Manchester City

This is our fix up look sharp series, which will look to profile a selection of Premier League teams for their FPL potential. We’ll give some key info on the players, talk about their first five fixtures and pick out five key individuals from that side, then offer a verdict on them at the end.

In this article, Ed (prokoptas) runs the rule over Man City’s FPL chances for next season.

It’s been another busy summer for the blue half of Manchester. After shelling out over £170 million last summer on the likes of Gabriel Jesus, Leroy Sane, and erm…John Stones, Pep Guardiola and his backroom staff have outdone themselves with a £220 million spending spree this year. Squad reinforcements were clearly a priority heading into this campaign – last season’s hot start (six wins from six in the league) quickly faded, and City finished fifteen points adrift of Chelsea by the time the season had run its course. Certainly, their fans will be expecting a more sustained run of success this time around.

Here’s our rundown on the team’s FPL prospects heading into 2017/18:

The squad

Based on a number of conversations I have had during the offseason, it would seem that history will remember City’s 2016/17 squad as an unbalanced, and ultimately fatally flawed, side – with a firestorm attack capable of raining down goals just as quickly as their defence was capable of conceding them. This characterisation of City’s defensive efforts, however, seems to ignore one simple fact: their backline posted impressive defensive metrics last season! Looking at the underlying numbers, we can see how their side compared to other top-ranking defensive units last time out:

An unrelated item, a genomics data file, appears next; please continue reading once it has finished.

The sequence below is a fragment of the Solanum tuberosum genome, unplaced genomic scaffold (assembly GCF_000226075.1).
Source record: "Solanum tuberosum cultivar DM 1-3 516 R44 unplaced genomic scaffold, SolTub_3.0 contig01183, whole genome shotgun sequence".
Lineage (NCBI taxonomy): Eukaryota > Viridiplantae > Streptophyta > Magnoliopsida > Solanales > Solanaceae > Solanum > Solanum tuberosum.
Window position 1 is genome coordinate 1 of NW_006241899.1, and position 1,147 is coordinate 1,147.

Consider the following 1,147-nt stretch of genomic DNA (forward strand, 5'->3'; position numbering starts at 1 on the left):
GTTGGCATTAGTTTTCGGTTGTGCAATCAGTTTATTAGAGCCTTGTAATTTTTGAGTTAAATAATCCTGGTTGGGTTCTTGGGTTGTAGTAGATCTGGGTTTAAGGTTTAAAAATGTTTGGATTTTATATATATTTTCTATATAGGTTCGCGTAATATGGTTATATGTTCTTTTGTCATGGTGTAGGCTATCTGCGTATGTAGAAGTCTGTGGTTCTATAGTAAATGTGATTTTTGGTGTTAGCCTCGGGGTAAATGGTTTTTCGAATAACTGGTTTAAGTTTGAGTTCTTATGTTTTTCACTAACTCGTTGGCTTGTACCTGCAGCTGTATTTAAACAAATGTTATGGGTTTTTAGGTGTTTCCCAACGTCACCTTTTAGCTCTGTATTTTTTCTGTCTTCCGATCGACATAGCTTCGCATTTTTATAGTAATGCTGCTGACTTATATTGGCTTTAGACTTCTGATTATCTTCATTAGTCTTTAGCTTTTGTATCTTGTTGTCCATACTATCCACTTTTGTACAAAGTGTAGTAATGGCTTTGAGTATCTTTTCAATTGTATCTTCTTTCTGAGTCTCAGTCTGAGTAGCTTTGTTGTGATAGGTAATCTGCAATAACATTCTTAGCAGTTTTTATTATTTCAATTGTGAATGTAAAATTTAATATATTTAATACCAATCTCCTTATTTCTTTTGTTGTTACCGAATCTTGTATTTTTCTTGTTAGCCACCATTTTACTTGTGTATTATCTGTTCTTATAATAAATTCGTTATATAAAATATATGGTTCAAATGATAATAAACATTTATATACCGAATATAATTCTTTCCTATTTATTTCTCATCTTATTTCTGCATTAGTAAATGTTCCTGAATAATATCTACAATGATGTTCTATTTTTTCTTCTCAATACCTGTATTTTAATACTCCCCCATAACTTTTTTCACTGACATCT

Fewest total shots conceded, 2016/17 season
Manchester City 305
Liverpool 313
Chelsea 325
Tottenham 350


Fewest shots in box conceded, 2016/17 season
Chelsea 178
Manchester City 181
Liverpool 183
Manchester United 192


What ultimately led to City’s downfall would be the chance conversion rates of sides facing them (a metric I refer to as vsCC). City allowed 12.8% of all shots they faced to be converted into goals, placing them 18th among PL sides in that measure (only Liverpool and Swansea ranked worse). Much of this blame has been apportioned to the antics of (presumably part-time) goalkeeper Claudio Bravo, who achieved notoriety during January for his potent aversion to shotstopping (during one particularly infamous run, City and Bravo conceded six goals from as many shots on target, as part of a wider trend of conceding 14 goals from just 22 shots). The arrival of Brazilian keeper Ederson for an eyecatching £35 million should help to shore things up between the posts this time around. The imposing stopper recorded 17 clean sheets for Benfica last season and could make a similarly good impression in the PL – though a 5.5 price tag may dampen any FPL interest for the time being.

Shakeups are also expected across the defensive line. During an experimental first season, Guardiola frequently toyed with the inverted fullback system popularised at Bayern. The theory, at least, was sound – during his time in Munich, sliding David Alaba and Phillip Lahm into the centre of the park allowed Bayern to control space and push midfielders forward to support the frontline. However, it was quickly demonstrated that a rotating cast of Gael Clichy, Bacary Sagna, and Pablo Zabaleta were not quite able to match up with Alaba and Lahm (who knew?), while Pep’s Plan B of starting Jesus Navas and Fernandinho as temporary fullbacks proved equally ineffective.